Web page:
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FDIC Outlook - Winter 2003


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In Focus This Quarter

Causes and Implications of Recent Interest Rate Volatility—Long-term interest rates took a roller coaster ride during the summer of 2003. The ten-year constant maturity treasury yield plummeted to a 45-year low on June 13, only to reverse course sharply over the next 45 days. This level of volatility is unusual by historical standards. Typically, such a sharp rise in interest rates is accompanied by strengthening economic data and accelerating inflation. While the emerging economic data were modestly positive over the summer, inflation continued to decelerate from already-low levels.

The short time frame for such a wide interest rate swing was also unusual, given the absence of major events or economic shocks during this period. Clearly, underlying fundamentals cannot explain fully such an abrupt movement in interest rates. So what caused this volatility? The blame probably can be laid at the feet of a "perfect storm" of related factors. The combination of mortgage-related hedging activity, deflation worries, and a rising federal budget deficit, among other factors, likely played a role. This article explores several possible catalysts of the recent increase in interest rate volatility and evaluates the likelihood that a more volatile interest rate environment may persist in the foreseeable future.

By Maureen Raymond, Senior Financial Economist


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Regional Perspectives

Atlanta—The housing sector is a key earnings driver for many of the Region's commercial banks, and recent increases in residential mortgage rates could challenge revenue streams.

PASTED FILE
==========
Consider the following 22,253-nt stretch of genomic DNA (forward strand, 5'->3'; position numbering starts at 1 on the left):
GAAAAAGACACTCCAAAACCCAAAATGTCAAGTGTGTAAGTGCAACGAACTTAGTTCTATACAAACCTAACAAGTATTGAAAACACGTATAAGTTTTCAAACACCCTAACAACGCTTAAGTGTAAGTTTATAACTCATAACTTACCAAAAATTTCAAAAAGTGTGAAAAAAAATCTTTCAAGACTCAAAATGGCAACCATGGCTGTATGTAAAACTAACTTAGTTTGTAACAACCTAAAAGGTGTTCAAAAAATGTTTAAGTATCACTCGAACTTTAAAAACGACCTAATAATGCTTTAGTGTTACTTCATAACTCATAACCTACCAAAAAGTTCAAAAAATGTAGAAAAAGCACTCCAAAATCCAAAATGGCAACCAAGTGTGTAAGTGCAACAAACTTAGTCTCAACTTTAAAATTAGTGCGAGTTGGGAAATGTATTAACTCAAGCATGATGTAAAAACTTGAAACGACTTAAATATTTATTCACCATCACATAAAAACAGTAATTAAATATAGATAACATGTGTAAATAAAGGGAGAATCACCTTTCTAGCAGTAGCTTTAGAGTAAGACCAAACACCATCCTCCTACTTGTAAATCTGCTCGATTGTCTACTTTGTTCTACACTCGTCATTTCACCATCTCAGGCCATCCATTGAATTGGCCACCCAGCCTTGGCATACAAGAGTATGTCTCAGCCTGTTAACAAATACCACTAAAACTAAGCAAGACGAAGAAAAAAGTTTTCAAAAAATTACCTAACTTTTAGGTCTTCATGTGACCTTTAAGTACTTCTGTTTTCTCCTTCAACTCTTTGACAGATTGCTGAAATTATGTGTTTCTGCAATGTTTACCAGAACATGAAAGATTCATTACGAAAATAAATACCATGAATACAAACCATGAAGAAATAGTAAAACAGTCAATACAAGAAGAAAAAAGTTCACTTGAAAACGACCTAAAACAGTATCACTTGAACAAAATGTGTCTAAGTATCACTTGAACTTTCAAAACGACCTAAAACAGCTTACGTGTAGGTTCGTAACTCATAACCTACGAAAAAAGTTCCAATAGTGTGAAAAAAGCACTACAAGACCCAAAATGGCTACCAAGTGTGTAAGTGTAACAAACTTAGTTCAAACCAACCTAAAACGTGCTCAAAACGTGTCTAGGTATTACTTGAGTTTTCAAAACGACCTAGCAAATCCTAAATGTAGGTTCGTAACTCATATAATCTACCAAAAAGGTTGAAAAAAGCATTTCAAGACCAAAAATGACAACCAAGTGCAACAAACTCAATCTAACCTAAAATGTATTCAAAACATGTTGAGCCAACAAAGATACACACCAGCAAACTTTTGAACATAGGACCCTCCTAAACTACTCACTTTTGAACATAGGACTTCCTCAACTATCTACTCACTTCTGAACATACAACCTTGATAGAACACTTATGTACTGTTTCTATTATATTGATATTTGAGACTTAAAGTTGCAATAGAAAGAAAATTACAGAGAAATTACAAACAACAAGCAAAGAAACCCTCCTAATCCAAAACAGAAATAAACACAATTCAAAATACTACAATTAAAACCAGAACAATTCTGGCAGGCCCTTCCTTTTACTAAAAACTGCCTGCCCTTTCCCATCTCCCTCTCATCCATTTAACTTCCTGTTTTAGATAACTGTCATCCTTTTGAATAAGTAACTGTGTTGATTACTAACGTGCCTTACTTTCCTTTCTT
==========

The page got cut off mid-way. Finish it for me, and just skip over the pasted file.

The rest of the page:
Chicago—The Chicago metro area economy and banking market are large and diverse. Its economy has underperformed that of the nation in recent years, and competition for the retail banking business is strong and intensifying.

Dallas—Strong demand and tight supplies are keeping natural gas prices high, benefiting gas producers in the Region but hindering farmers and manufacturers who rely heavily on consumption of natural gas.

Kansas City—Drought in the Region's western states significantly reduced 2002 net farm income. Farm banks based in areas of persistent drought are now reporting rising delinquencies and increased levels of carryover debt.

New York—A steeper yield curve historically has been positive for bank margins, but the recent rise in interest rates may challenge banks in the Region that hold high concentrations of long-term assets.

San Francisco—Record levels of mortgage prepayments have reduced mortgage-servicing asset values. Interest rate increases may boost servicing values but could heighten levels of extension and credit risk.

By Regional Operations Staff

 


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Last Updated 12/01/2003 insurance-research@fdic.gov